It comes after weeks of data showed the province’s recent surge in cases was linked to a younger demographic, and criticism that the province’s messaging wasn’t getting through.
Back at the start of the pandemic, COVID-19 cases among 20-39 year olds made up about 21 per cent of cases in the Vancouver Coastal Health region. That age group now represents more than half of new cases, according to VCH.
TikTok is a short video platform where users upload content reflecting popular trends in music, memes or dance moves.
“What we’re doing is trying to follow some of those trending themes to share some of the information that’s been approved by our medical health officers,” said VCH communications leader Deana Lancaster.
VCH has uploaded nine videos so far, with messages ranging from how to safely dine at a restaurant, how to turn down an invitation to a party to tips on social distancing.
The videos star VCH digital team member Danika Thibault, who is also a stand-up comedian, and tend to take a humorous angle.
One video listing COVID-19 symptoms has been viewed nearly 30,000 times.
“We are being quite intentional in the audience we’re trying to reach,” said Lancaster.
“Our team is quite youthful, and so most of the people participating (in the video production) are really in the demographic we’re trying to reach … That’s really what makes it fun and hopefully will get us trending.”
The initiative has earned a positive review form Sajjad Fazel, a public health researcher at the University of Calgary.
Fazel said health officials are correct to believe that traditional messaging such as billboards and brochures won’t necessarily penetrate to younger adults.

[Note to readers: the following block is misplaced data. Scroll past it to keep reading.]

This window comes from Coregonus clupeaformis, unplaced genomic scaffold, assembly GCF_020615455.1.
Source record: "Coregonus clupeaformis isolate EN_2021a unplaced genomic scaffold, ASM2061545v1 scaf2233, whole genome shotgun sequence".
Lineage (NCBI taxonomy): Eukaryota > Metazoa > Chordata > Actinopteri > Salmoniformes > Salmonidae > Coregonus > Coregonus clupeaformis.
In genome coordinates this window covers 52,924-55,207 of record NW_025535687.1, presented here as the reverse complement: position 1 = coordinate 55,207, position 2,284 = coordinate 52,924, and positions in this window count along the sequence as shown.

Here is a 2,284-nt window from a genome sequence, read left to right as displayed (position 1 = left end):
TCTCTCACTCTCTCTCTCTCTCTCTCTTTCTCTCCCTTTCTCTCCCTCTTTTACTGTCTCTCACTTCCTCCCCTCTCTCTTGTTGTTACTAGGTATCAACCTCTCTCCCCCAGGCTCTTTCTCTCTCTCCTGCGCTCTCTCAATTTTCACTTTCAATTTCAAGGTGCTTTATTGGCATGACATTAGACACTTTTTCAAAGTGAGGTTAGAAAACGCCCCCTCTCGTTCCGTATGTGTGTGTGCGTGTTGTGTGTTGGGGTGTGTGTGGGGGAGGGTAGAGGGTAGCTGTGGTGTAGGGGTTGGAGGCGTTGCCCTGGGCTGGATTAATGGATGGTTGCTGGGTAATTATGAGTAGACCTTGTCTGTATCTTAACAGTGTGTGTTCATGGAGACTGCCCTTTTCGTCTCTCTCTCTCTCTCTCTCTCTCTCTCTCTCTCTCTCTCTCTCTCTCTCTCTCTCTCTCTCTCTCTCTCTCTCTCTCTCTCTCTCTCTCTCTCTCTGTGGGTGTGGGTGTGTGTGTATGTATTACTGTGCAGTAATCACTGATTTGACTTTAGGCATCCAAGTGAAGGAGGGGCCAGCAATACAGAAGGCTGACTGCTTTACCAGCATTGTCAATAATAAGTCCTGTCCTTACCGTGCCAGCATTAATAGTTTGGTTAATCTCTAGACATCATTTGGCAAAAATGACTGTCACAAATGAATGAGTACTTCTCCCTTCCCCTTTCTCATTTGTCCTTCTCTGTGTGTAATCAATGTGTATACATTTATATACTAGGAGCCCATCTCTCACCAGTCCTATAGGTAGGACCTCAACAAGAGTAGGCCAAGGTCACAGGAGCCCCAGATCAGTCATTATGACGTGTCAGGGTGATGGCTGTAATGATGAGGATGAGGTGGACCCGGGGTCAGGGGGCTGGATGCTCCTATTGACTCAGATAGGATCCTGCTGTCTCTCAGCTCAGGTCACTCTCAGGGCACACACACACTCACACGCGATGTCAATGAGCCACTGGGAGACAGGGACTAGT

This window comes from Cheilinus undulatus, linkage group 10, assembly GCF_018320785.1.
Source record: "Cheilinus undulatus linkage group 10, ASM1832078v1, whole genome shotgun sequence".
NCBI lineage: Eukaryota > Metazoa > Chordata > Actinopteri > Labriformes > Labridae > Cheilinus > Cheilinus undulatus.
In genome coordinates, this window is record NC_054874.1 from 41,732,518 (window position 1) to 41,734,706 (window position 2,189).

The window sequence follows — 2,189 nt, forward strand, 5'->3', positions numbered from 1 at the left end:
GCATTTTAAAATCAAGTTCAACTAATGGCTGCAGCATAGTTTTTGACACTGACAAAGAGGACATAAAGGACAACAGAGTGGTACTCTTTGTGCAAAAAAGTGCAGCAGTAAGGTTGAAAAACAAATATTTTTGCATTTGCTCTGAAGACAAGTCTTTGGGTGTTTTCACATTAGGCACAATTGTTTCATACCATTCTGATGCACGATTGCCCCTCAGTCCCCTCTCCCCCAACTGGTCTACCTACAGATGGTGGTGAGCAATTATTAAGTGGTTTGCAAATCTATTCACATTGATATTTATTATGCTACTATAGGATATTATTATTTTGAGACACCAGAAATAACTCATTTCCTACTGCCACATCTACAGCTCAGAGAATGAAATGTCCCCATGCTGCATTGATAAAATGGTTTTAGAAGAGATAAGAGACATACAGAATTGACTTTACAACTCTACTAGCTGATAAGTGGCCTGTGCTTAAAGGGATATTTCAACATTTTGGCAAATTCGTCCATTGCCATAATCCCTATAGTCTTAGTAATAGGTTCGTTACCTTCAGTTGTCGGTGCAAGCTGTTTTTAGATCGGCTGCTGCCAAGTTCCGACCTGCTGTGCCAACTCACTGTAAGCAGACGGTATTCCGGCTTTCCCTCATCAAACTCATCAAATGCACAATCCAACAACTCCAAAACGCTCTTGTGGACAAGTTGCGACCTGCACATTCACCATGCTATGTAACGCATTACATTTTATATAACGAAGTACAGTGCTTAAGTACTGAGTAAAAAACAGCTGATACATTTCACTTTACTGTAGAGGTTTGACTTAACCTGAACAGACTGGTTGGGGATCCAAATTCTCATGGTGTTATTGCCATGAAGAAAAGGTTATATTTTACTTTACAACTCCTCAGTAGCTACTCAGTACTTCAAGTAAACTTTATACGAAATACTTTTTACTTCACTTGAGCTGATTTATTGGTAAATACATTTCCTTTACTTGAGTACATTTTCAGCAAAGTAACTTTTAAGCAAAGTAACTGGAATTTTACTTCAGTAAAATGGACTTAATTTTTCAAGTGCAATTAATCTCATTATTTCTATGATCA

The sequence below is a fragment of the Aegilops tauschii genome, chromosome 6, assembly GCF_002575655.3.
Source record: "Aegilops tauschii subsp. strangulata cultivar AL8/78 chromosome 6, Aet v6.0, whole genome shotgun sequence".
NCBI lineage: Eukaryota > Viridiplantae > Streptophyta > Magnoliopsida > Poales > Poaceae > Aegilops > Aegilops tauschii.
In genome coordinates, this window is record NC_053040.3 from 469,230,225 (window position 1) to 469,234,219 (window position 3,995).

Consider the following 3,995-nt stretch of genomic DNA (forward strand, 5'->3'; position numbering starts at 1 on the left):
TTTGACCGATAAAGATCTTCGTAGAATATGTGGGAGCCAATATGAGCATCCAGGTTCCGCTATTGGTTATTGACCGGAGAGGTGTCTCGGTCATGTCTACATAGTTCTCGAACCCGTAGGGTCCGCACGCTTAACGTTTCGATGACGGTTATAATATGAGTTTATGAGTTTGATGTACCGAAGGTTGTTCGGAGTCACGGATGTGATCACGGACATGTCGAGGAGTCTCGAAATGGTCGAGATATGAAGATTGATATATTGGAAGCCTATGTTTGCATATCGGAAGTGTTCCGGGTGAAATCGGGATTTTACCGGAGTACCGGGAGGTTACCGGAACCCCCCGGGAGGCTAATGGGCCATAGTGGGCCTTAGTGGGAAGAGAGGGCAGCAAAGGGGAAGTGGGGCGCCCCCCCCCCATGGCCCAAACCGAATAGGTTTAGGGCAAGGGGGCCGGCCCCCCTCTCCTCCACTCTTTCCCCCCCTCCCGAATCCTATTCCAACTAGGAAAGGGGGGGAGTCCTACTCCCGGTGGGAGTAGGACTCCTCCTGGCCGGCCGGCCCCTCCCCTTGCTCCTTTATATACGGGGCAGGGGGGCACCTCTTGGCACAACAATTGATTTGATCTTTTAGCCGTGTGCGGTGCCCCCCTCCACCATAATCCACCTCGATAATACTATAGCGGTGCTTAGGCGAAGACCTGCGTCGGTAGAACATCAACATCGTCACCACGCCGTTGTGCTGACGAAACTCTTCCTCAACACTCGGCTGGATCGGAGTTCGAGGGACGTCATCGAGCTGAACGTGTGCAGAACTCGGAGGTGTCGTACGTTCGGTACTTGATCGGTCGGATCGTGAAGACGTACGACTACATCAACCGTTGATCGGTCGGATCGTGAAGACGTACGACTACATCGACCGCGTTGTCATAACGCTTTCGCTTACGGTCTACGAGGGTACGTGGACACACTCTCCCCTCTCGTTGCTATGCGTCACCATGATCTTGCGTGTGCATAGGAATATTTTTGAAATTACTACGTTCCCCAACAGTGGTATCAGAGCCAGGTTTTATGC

“We have to get with the times,” he said.
“We, as public health professionals, need to package a public health message in a way that’s interesting, in a way that’s funny, in a way that people like to share and in a way that would make it go viral.”
He pointed to a video from the Ohio Department of Health that used ping pong balls and mouse traps to visualize the effectiveness of social distancing.
That video has been viewed more than 1.1 million times since it was released in April, and was widely lauded for its simple, effective message.
With the amount of misinformation about the virus circulating on social media, Fazel said it is also crucial for health officials to flood every available platform with accurate messaging.
VCH is trying to put out at least two of the TikTok videos per week.
It has also launched a larger, youth-focused campaign that includes Instagram and Facebook health guides, along with posters.
Lancaster acknowledged that many younger people may not follow government social media accounts, and said VCH is exploring promoting the videos as ads and was ensuring the videos use trending hashtags to make them easier to find.
Since the campaign launched, several other B.C. health authorities have reached out to ask questions about how they can set up their own TikTok accounts she said.
VCH is also hopeful that young people will take up the challenge of creating their own COVID-19 content.
“We are open to anything,” Lancaster said.
“We would love it if TikTok users, millennials and Gen. Zs, if they would make some of these COVID safety videos and share them. The more help we can have to get this more information out there the better we will all be.”
With files from Srushti Gangdev
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